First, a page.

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October 15, 2013

Analyst: Malala Will Have Impact on Pakistani Education

by Zlatica Hoke

A teenage Pakistani girl made global headlines a year ago when she was shot in the head by the Taliban because of her advocacy for girls' education.  Malala Yousafzai survived the attack and now lives in Britain, where she continues her campaign despite continued threats on her life. Her story shines a light on Pakistan, where more than one-third of elementary-school-aged children do not attend school. Enrollment figures are even lower for girls, especially in rural areas. 
 
Today, the Taliban have lost control over the Swat Valley, where Malala grew up, but continue to stage sporadic attacks there and have threatened to attack her again.
 
Cultural anthropologist Peter Eltsov claims the Taliban and some tribal leaders in the remote northern regions of Pakistan target secular education because they see it as foreign.  
 
“I never faced more hostility towards what one would call -- if I can still use these words -- Western culture, Western civilization, as in the tribal territories of the Northwest Frontier and Baluchistan," said Eltsov.
 
Eltsov also noted that western arts and entertainment are especially disliked in areas like Waziristan, Baluchistan and Yousufzai's native Swat Valley.  
 
During the two years they ruled in Swat, the Taliban destroyed hundreds of schools -- especially girls' schools.  Eltsov pointed out that although the Taliban enjoyed some support among Pakistan's conservative politicians, most Pakistanis want education for women.  Unfortunately, Eltsov continued, many remote villages have no schools for either boys or girls.
 
"Basically, there is no education, there is no medicine.  You walk through these villages, you don’t see any women in the streets, you don’t see children in the streets. It’s a mud-brick-house culture," recalled Eltsov.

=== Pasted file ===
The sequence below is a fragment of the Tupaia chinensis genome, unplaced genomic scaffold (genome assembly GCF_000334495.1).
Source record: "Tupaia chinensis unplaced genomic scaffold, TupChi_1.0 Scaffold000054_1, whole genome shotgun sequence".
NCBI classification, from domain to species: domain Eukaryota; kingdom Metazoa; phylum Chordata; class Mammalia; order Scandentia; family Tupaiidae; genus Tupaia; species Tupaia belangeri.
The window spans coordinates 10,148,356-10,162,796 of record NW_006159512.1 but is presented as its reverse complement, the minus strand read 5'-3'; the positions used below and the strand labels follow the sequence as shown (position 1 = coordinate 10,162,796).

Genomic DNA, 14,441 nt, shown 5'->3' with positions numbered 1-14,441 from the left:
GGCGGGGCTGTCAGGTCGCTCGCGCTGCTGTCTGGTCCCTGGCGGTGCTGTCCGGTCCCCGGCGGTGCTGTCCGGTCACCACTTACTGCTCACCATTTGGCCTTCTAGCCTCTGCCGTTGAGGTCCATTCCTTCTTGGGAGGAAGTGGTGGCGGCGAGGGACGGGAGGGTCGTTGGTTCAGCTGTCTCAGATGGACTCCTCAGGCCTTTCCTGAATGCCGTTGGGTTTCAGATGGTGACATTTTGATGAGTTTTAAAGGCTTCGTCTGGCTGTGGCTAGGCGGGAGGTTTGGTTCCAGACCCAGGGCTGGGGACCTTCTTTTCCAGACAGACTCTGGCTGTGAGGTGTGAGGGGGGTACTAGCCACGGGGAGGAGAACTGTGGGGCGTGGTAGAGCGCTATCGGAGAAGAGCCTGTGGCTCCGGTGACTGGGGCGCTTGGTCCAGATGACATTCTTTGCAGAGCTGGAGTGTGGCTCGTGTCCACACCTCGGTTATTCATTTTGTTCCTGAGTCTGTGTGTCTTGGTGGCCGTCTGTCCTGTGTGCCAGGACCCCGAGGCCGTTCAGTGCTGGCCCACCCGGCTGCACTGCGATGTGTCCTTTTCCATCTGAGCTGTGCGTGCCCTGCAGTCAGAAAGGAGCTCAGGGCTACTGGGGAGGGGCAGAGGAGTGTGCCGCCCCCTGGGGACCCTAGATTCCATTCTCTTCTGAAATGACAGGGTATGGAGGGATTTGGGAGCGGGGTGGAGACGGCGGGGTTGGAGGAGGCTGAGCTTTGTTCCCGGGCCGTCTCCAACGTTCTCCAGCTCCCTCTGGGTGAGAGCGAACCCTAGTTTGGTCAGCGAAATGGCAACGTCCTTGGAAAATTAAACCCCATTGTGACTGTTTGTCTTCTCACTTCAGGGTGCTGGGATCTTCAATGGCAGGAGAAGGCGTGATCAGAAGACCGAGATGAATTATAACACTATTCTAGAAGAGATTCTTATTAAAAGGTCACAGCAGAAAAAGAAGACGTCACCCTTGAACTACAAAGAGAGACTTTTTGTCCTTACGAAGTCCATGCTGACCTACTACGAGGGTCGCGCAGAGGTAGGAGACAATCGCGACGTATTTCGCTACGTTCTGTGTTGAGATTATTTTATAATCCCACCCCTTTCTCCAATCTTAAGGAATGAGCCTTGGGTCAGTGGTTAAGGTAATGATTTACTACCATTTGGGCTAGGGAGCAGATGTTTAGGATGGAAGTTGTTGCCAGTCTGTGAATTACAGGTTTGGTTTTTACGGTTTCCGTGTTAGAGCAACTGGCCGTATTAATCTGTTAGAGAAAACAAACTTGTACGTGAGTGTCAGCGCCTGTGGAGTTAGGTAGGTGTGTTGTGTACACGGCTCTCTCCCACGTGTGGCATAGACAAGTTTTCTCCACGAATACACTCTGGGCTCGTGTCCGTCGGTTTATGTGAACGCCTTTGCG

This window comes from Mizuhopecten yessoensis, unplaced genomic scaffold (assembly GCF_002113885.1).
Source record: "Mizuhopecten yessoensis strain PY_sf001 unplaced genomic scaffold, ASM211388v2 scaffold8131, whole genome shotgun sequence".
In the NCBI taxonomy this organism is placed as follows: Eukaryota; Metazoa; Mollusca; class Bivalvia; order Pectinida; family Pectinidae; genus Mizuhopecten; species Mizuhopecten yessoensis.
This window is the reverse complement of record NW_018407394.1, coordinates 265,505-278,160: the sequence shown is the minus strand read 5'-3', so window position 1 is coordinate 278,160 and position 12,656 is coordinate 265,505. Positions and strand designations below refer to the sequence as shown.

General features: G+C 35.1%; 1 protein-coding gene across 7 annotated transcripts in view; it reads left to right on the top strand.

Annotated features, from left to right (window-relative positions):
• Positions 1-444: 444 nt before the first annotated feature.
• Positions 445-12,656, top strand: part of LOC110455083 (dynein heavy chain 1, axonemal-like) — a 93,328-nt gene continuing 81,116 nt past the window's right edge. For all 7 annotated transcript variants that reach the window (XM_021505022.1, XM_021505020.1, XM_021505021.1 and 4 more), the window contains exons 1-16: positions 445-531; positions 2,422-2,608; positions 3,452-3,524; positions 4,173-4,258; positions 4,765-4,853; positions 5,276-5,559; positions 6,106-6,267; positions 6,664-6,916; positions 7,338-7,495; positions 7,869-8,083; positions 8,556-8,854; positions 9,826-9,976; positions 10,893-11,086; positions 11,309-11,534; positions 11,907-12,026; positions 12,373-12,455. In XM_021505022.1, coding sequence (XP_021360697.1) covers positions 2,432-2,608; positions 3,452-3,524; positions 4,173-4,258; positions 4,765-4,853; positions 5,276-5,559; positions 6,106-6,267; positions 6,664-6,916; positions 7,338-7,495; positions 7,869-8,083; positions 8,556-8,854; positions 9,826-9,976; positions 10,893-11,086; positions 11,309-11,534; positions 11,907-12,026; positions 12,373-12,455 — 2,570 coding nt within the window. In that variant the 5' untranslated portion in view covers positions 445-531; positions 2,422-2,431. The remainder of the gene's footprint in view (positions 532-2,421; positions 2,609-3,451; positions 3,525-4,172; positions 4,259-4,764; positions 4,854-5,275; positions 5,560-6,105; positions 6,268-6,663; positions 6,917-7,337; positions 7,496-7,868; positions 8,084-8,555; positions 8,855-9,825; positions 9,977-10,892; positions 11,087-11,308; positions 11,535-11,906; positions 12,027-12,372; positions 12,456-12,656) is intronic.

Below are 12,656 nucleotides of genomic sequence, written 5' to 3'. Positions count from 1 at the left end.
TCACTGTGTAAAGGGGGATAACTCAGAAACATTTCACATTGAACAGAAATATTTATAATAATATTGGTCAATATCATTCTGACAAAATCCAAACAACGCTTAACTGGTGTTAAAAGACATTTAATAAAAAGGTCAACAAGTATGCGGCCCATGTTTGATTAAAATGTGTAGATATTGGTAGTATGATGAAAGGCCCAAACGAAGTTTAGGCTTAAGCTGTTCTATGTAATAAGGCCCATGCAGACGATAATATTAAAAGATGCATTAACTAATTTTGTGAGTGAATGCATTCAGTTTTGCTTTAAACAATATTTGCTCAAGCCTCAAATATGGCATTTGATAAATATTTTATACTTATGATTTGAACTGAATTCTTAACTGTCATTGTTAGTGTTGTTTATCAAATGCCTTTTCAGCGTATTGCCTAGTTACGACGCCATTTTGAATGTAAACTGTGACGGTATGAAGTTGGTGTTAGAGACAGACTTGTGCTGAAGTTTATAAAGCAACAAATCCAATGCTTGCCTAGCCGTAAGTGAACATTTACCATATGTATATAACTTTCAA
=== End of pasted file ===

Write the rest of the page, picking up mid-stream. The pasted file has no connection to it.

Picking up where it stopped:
By law, education is compulsory in Pakistan for children up to 16, but Eltsov says the government is not able to enforce that in the tribal regions.
 
"If you talk to people, say, in Quetta (the capital of Baluchistan province) or Waziristan about who is in charge of things, they don’t want to see Pakistani government as being ahead of them.  They see their tribal law, their legal system, their family relations as their primary law,” explained Eltsov.
 
Most children in Pakistan's urban areas do attend at least elementary school and the participation of girls is much higher than in rural areas.  In Pakistani cities, there is also less fear of foreign culture.  Fashion model Nadia Hussain says the world should know that.
 
"The foreign media does need to know that these are the kind of events that also happen in our country, and it's not just about extremism,” said Hussain.
 
Yousafzai's memoir, I am Malala, has been released in the United States and Britain and will soon be released in other countries as well. However, it is not yet clear how many people will be able to read it in her native country, where the Taliban has threatened to destroy book stores that try to sell it. 
 
Eltsov says Malala is already a hero in her country regardless of the threats and some discontent about her publicity in the West.  He says that throughout history, people like Yousafzai have changed the world.